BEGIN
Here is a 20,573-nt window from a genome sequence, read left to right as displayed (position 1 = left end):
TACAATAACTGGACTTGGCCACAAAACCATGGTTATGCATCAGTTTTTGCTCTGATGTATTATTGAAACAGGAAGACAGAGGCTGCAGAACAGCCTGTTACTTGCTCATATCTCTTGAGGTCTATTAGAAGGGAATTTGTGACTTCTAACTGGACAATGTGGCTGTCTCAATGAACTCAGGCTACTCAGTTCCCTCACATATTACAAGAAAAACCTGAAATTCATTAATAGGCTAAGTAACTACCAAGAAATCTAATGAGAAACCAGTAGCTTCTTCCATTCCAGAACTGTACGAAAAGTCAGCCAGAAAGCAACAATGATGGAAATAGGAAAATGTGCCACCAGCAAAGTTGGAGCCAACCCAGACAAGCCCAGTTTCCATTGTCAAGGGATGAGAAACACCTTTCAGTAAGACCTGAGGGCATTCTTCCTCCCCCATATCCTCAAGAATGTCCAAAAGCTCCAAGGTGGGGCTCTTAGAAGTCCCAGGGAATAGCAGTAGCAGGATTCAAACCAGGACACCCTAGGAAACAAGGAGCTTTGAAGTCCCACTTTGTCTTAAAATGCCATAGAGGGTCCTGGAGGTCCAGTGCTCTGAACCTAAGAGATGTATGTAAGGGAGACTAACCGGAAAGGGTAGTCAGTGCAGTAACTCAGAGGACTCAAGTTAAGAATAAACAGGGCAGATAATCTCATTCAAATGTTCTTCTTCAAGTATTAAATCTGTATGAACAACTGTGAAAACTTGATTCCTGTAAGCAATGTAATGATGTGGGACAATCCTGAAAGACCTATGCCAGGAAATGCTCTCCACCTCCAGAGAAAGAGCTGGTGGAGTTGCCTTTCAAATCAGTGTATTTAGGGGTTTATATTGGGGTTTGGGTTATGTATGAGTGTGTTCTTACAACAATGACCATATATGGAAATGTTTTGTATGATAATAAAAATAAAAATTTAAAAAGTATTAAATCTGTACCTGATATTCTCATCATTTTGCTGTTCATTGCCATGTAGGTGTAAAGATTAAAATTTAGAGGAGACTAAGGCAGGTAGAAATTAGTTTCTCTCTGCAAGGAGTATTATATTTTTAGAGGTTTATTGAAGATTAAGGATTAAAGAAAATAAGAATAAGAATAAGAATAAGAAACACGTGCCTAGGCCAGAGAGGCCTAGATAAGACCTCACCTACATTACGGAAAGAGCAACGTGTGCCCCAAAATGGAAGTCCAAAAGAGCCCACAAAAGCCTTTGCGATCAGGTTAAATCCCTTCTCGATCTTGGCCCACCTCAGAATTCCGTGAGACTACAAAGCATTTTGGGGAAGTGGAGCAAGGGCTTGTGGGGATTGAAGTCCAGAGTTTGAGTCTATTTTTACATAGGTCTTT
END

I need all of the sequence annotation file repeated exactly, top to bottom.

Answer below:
Here is a 20,573-nt window from a genome sequence, read left to right as displayed (position 1 = left end):
TACAATAACTGGACTTGGCCACAAAACCATGGTTATGCATCAGTTTTTGCTCTGATGTATTATTGAAACAGGAAGACAGAGGCTGCAGAACAGCCTGTTACTTGCTCATATCTCTTGAGGTCTATTAGAAGGGAATTTGTGACTTCTAACTGGACAATGTGGCTGTCTCAATGAACTCAGGCTACTCAGTTCCCTCACATATTACAAGAAAAACCTGAAATTCATTAATAGGCTAAGTAACTACCAAGAAATCTAATGAGAAACCAGTAGCTTCTTCCATTCCAGAACTGTACGAAAAGTCAGCCAGAAAGCAACAATGATGGAAATAGGAAAATGTGCCACCAGCAAAGTTGGAGCCAACCCAGACAAGCCCAGTTTCCATTGTCAAGGGATGAGAAACACCTTTCAGTAAGACCTGAGGGCATTCTTCCTCCCCCATATCCTCAAGAATGTCCAAAAGCTCCAAGGTGGGGCTCTTAGAAGTCCCAGGGAATAGCAGTAGCAGGATTCAAACCAGGACACCCTAGGAAACAAGGAGCTTTGAAGTCCCACTTTGTCTTAAAATGCCATAGAGGGTCCTGGAGGTCCAGTGCTCTGAACCTAAGAGATGTATGTAAGGGAGACTAACCGGAAAGGGTAGTCAGTGCAGTAACTCAGAGGACTCAAGTTAAGAATAAACAGGGCAGATAATCTCATTCAAATGTTCTTCTTCAAGTATTAAATCTGTATGAACAACTGTGAAAACTTGATTCCTGTAAGCAATGTAATGATGTGGGACAATCCTGAAAGACCTATGCCAGGAAATGCTCTCCACCTCCAGAGAAAGAGCTGGTGGAGTTGCCTTTCAAATCAGTGTATTTAGGGGTTTATATTGGGGTTTGGGTTATGTATGAGTGTGTTCTTACAACAATGACCATATATGGAAATGTTTTGTATGATAATAAAAATAAAAATTTAAAAAGTATTAAATCTGTACCTGATATTCTCATCATTTTGCTGTTCATTGCCATGTAGGTGTAAAGATTAAAATTTAGAGGAGACTAAGGCAGGTAGAAATTAGTTTCTCTCTGCAAGGAGTATTATATTTTTAGAGGTTTATTGAAGATTAAGGATTAAAGAAAATAAGAATAAGAATAAGAATAAGAAACACGTGCCTAGGCCAGAGAGGCCTAGATAAGACCTCACCTACATTACGGAAAGAGCAACGTGTGCCCCAAAATGGAAGTCCAAAAGAGCCCACAAAAGCCTTTGCGATCAGGTTAAATCCCTTCTCGATCTTGGCCCACCTCAGAATTCCGTGAGACTACAAAGCATTTTGGGGAAGTGGAGCAAGGGCTTGTGGGGATTGAAGTCCAGAGTTTGAGTCTATTTTTACATAGGTCTTT